4. Transfer matzo balls into a container to use later or into your preferred hot soup and serve.
Persian chickpea and chicken dumplings (gundi)
These Persian Jewish favorite matzo ball-like soup dumplings play the main role in this dish, and it’s fine to cook them in a store-bought chicken broth (although a simple homemade broth will definitely taste better). It’s customary to serve the dumplings with some of the soup over rice. If you’re a kitniyot eater, this dish is a great option for Passover.
Persian dried limes are available in Middle Eastern and Persian markets. You can substitute with lemon or lime juice.
Chickpea flour is available in Middle Eastern and Indian markets, as well as many health food stores.
For the soup:
6 cups chicken broth
1 teaspoon turmeric
2-3 Persian dried limes
1 small can cooked chickpeas, drained and washed
For the gundi:
5 oz. chickpea flour
12 oz. ground chicken breast
2 yellow onions, grated
3 tablespoons olive oil
1 teaspoon turmeric
1 teaspoon cardamom
1 teaspoon table salt
1. Put all the soup ingredients in a large pot over medium-high heat and bring to boil. Reduce the heat to low, cover the pot, and cook until you get the gundi ready.
2. Mix all the gundi ingredients using your hands. Fill a small bowl with water, and put it next to the chicken soup pot. Increase the heat to medium-high. Wet your hands and form 1” to 1.5” balls of the mixture and drop them gently into the soup. Bring the soup back to boil, reduce the heat, cover the pot and cook for 45 minutes.
3. Serve 2-3 gundi and a little bit of soup over rice.
Meatballs with spring vegetables in oregano-lemon sauce
This dish celebrates spring abundance in all its beauty and flavor. Feel free to include any spring vegetable, including baby zucchini, artichoke, fennel and asparagus. If you’re going by the Sephardi law and include kitniyot in your Passover menu, you can also add fresh fava beans, which are in season now, green peas, spring peas and more.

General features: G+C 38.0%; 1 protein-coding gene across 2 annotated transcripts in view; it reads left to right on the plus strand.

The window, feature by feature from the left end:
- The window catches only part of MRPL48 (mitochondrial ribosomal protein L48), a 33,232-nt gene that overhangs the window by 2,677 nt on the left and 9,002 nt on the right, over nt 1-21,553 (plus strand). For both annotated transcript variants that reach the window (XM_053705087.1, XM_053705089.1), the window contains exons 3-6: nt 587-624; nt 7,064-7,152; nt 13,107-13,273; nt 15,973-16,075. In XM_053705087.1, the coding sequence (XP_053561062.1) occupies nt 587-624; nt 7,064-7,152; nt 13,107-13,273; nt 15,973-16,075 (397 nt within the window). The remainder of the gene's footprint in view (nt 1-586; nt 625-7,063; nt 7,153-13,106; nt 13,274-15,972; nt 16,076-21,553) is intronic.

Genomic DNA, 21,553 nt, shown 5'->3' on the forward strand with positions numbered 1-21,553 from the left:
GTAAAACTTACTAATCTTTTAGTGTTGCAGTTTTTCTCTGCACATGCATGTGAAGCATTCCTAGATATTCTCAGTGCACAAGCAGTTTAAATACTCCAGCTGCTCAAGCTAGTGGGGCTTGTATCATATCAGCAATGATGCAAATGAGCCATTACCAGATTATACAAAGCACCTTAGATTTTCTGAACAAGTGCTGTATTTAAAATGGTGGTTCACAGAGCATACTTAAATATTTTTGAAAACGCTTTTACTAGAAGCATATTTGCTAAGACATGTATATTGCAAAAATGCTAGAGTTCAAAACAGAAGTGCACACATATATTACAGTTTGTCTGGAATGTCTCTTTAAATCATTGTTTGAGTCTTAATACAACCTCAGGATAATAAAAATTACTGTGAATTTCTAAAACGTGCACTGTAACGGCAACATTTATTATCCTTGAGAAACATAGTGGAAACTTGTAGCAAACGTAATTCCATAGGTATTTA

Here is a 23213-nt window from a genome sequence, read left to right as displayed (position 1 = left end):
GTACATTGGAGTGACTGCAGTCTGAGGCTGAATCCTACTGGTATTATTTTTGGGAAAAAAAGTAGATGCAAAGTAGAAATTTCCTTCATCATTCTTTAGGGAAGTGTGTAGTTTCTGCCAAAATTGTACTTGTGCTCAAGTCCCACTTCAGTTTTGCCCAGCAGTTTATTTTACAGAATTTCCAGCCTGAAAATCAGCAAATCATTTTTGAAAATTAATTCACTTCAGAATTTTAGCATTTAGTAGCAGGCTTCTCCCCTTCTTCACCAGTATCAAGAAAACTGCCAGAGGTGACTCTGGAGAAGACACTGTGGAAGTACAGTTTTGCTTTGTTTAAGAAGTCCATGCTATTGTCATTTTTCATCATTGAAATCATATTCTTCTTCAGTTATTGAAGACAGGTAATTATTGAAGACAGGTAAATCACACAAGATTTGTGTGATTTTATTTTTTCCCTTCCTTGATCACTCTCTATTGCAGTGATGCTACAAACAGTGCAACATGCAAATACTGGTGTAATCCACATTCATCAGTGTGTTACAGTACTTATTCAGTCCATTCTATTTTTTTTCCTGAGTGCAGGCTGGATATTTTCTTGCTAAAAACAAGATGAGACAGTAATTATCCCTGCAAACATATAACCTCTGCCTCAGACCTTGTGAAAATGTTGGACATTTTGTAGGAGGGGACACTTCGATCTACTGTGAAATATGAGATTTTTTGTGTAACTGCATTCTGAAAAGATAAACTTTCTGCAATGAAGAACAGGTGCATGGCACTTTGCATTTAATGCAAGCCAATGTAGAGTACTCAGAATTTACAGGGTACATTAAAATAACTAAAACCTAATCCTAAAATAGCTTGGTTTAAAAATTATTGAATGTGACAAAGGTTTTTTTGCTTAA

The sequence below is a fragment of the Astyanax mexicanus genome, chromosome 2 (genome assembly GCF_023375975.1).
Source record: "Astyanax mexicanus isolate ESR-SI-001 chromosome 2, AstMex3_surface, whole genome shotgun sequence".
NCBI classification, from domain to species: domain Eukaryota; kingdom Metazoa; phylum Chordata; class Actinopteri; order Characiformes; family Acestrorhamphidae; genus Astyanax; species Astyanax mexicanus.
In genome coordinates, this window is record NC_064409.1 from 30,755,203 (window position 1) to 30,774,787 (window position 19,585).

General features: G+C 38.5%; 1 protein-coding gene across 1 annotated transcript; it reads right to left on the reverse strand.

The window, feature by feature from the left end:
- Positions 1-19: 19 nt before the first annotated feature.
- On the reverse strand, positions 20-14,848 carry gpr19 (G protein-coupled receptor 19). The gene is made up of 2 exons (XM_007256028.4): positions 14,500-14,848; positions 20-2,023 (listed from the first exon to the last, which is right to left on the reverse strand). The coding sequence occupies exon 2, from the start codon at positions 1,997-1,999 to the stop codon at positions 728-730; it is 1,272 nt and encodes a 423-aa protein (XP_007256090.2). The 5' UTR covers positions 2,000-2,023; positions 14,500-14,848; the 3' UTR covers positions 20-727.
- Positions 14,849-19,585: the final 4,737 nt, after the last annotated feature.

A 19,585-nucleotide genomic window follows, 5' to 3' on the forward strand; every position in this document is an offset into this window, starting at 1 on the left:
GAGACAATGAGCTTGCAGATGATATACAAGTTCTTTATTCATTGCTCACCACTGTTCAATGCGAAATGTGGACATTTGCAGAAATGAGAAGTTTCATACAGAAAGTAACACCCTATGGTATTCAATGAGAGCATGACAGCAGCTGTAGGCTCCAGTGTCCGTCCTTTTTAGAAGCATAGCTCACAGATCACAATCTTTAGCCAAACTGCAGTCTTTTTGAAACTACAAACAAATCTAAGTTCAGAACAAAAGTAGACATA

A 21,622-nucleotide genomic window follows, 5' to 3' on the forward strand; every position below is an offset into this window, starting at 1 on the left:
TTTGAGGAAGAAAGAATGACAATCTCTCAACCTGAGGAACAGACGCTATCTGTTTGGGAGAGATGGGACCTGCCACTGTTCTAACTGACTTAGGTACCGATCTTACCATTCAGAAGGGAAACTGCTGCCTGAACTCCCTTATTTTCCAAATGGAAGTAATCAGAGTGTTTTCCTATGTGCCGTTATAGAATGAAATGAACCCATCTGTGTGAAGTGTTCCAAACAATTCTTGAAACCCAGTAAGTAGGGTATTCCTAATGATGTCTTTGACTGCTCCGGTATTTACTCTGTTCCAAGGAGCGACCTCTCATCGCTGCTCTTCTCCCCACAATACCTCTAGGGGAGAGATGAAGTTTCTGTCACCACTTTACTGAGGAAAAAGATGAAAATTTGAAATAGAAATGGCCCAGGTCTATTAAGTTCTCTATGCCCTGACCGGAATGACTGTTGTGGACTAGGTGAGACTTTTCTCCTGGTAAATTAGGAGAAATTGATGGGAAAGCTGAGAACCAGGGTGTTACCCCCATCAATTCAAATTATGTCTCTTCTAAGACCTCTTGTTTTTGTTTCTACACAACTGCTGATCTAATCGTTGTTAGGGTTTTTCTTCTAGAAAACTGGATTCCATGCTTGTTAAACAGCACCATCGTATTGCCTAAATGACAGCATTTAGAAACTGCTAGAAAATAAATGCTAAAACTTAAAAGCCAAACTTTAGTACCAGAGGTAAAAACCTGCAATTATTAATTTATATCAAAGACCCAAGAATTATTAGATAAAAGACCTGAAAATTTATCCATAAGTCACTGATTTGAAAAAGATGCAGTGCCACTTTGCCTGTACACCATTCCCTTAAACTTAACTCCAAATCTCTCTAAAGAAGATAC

The only rule to remember is to add tender vegetables like asparagus and zucchini as well as fresh legumes toward the end of the cooking time, so you don’t overcook them.
For the meatballs:
½ cup matzo meal, plus more for coating
½ cup water
1 lb. ground beef
1 large egg, lightly beaten
1 small yellow onion, grated
2 minced garlic cloves
1 teaspoon kosher salt
½ teaspoon white pepper
For the vegetables and sauce:
Juice of ½ lemon (about 2 tablespoons)
3-4 artichokes or baby artichokes
2 fennel bulbs
1-2 celery root or parsnip
3 sliced garlic cloves
¾ cup olive oil
1 cup lemon juice
1½ cups water
1 teaspoon salt
½ teaspoon white pepper
5-6 sprigs fresh oregano
1 lb. green and/or white asparagus
1 lb. fresh peeled fava beans or green pea
1. To make the meatballs, put matzo meal and water in a medium bowl and mix. Add the rest of the meatball ingredients and mix briefly (mixing too much will make the meatballs harder, that’s true for any recipe). Cover the bowl and put in the fridge for 30 minutes.
2. In the meantime, prepare the veggies. Prepare a large bowl with 3 cups water and juice of ½ lemon. To clean the artichokes, first remove outer leaves from the bottom. Use a serrated knife to cut off the leaves, leaving about 1 inch from the bottom. Dip artichoke in lemon water to prevent it from browning. Use a small knife to trim more leaves on the outside until you reveal the artichoke bottom. Now use a spoon to remove the chokes. Peel the stem to reveal the tender white part, cut artichoke in half lengthwise and keep in lemon water until ready to cook. Repeat with the rest of the artichokes. If you’re using baby artichokes, use a serrated knife to cut off the thorny leaves at the top, cut in half, remove the choke and you’re done.
3. Trim fennel stalks, then cut the bulb in half, and each half into 3 or 4 sections. Peel celery root and cut into 1-inch thick sticks. Set aside. Slice garlic cloves.
4. Sprinkle matzo meal on a rimmed baking sheet. Take meatball mixture out of the fridge, form 2-inch meatballs and arrange on the baking sheet. Use your hand to lightly press down meatballs and sprinkle more matzo meal on them.
5. Put ¼ cup oil in a frying pan over medium-high heat and fry meatballs (you may need to do it in two batches) until golden brown, about 2 minutes per side. Transfer to a tray lined with a double layer of paper towels.
6. Put ½ cup olive oil in a wide pan or pot over medium-high heat. Add sliced garlic cloves and sauté for a few seconds. Add artichoke, fennel and celery root, mix and sauté for 6-7 minutes. Add lemon juice, water, salt pepper and oregano and bring to boil. Push veggies aside and arrange meatballs at the bottom of the pan. Baste meatballs, bring to a boil, then reduce heat to low simmer, cover pan and cook for 30 minutes, basting after 15 minutes.
7. While meatballs are cooking, cut asparagus into 1-inch sections. Peel fava beans, if using. Add asparagus and beans after meatballs have been cooking for 30 minutes, baste, cover pan and cook for another 15 minutes. Sprinkle with more fresh oregano leaves and serve.